Creativity is Messy —
Walk In A Great Creative’s Shoes

Pop over to this post on Eric Carle’s blog (writer/illustrator and creator of The Very Hungry Caterpillar) to get a look at this great illustrator’s shoes after he’s been busy at work.  The photo of his paint stained leather shoes was posted in response to questions from a kindergarten class who had watched him creating a large mural – they wondered how he didn’t get messy with paint flying. Turns out, he does.  But, rather than be concerned by it he writes:  Making pictures and creating art can sometimes be a messy job. But that’s ok. I’ve grown to enjoy the spots and dots that my work sometimes leaves behind and occasionally, without even realizing it, the inadvertent mess or the “mistakes” I make, end up seeming more interesting than I ever would have expected.  — Eric Carle Some of his mess becomes artwork itself, as he illustrates with the … Continue reading

Procrastination = Creativity | There Is Hope!

“Productive mediocrity requires discipline of an ordinary kind.” Quote from W.A. Pannapacker’s article How To Procrastinate Like Leonardo da Vinci. (UPDATE: subscription now required to get to this article.) Evidently Leonardo never saw a project he couldn’t avoid finishing.  But maybe procrastination is the wrong word for his tendency to ‘solve and move on.’ Do you have any of these frustrating creative folks on your staff?  Been working them over with GTD (Getting Things Done) seminars and yearly reviews that express frustration at implementation but awe over concept? Did the brilliant strategic thinker get so caught up in seemingly unimportant details that all work stopped? Stop trying to change your dreamers.  Create an environment that lets them kick start solutions and then move on – leaving talented managers to wrap up the details.  Use your staff in ways that builds on their strength…and avoids their blind spots. It may be … Continue reading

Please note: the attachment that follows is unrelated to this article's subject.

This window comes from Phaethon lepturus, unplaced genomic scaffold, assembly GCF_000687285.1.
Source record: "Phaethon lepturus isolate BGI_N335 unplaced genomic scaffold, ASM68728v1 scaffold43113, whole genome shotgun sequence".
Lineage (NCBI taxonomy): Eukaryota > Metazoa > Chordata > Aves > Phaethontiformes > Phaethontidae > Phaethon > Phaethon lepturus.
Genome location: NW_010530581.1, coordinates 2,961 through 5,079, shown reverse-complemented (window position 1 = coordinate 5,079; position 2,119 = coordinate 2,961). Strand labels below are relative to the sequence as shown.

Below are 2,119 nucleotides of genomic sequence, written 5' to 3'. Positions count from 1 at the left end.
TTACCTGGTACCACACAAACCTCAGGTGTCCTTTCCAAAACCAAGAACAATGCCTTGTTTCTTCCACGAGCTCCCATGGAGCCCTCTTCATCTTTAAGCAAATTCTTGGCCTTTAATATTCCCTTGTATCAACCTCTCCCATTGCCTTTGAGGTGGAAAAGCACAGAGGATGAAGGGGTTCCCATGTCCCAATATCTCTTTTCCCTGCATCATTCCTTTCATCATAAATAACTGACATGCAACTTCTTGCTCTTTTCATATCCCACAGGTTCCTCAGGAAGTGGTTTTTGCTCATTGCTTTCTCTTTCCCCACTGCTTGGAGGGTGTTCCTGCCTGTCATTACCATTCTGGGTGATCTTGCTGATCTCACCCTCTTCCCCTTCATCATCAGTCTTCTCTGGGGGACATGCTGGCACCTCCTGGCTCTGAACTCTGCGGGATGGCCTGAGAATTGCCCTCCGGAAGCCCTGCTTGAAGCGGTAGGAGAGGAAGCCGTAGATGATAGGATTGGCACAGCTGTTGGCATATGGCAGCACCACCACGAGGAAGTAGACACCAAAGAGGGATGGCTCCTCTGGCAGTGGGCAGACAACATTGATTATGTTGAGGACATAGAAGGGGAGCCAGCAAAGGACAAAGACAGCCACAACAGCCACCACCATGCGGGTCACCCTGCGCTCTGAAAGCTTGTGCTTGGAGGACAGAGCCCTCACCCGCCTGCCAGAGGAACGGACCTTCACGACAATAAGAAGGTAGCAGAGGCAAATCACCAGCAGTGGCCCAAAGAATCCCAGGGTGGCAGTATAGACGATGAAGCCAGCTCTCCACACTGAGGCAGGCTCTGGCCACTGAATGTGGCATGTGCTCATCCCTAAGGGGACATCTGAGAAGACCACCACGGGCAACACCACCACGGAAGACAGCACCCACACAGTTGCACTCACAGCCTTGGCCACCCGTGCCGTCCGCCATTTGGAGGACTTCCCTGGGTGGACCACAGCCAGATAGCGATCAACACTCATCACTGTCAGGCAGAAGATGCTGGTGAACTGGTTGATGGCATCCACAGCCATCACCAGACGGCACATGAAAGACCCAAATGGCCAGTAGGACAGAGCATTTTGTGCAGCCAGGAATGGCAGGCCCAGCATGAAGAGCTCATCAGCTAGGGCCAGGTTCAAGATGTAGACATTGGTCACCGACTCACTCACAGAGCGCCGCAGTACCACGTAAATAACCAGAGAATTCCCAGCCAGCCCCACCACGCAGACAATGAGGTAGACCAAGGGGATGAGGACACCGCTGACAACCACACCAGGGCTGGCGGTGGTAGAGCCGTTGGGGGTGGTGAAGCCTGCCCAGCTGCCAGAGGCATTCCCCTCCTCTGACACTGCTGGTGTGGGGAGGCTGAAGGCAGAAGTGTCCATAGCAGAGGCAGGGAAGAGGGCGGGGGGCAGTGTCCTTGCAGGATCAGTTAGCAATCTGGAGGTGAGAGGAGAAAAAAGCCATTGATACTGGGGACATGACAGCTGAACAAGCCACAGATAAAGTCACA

Creativity Is Messy

I call the creative process ‘Kissing the Frog.’  Kiss enough of them and a prince is bound to appear. Ed Catmull, Pixar Studios Co-Founder/President, talked about creativity in the Harvard Business Review a few months ago and gave a similar picture from the movie making perspective: “The leaders sort through a mass of ideas to find the ones that fit into a coherent whole—that support the story—which is a very difficult task. It’s like an archaeological dig where you don’t know what you’re looking for or whether you will even find anything. The process is downright scary.” Ed Catmull – How Pixar Fosters Collective Creativity, He provides several concepts for fostering creativity including highlighting the importance of a post-mortem that fosters real conversation on what went right as well as what went wrong. (In Scouts we called it Thorns and Roses – everyone brings up a ‘do again’ and … Continue reading

Frog Blog Goals

Just updated the about page and decided to add this to the feed.   Our goal for the Frog Blog is to introduce more creative thought into everyday business principles.  Experience has shown that many times creativity gets boxed into organizational categories that managers consider ‘Appropriate’ for creative approaches.  So – if you’re putting together a catalog page be creative – “We need eye candy!”  But if you’re examining the production flow of parts from source to installation – ‘Just the facts, please.’ Why does this matter?  True creativity is inspired by the facts on the ground, but relies on intuitive and inspired leaps to pass barriers.  When the barriers fall into a communication or relationship category, managers feel very comfortable calling in ‘creative’ talent.  They are more accepting of taking risks because so much of what is discussed is obviously based on opinion as much as fact and experience. But when dealing … Continue reading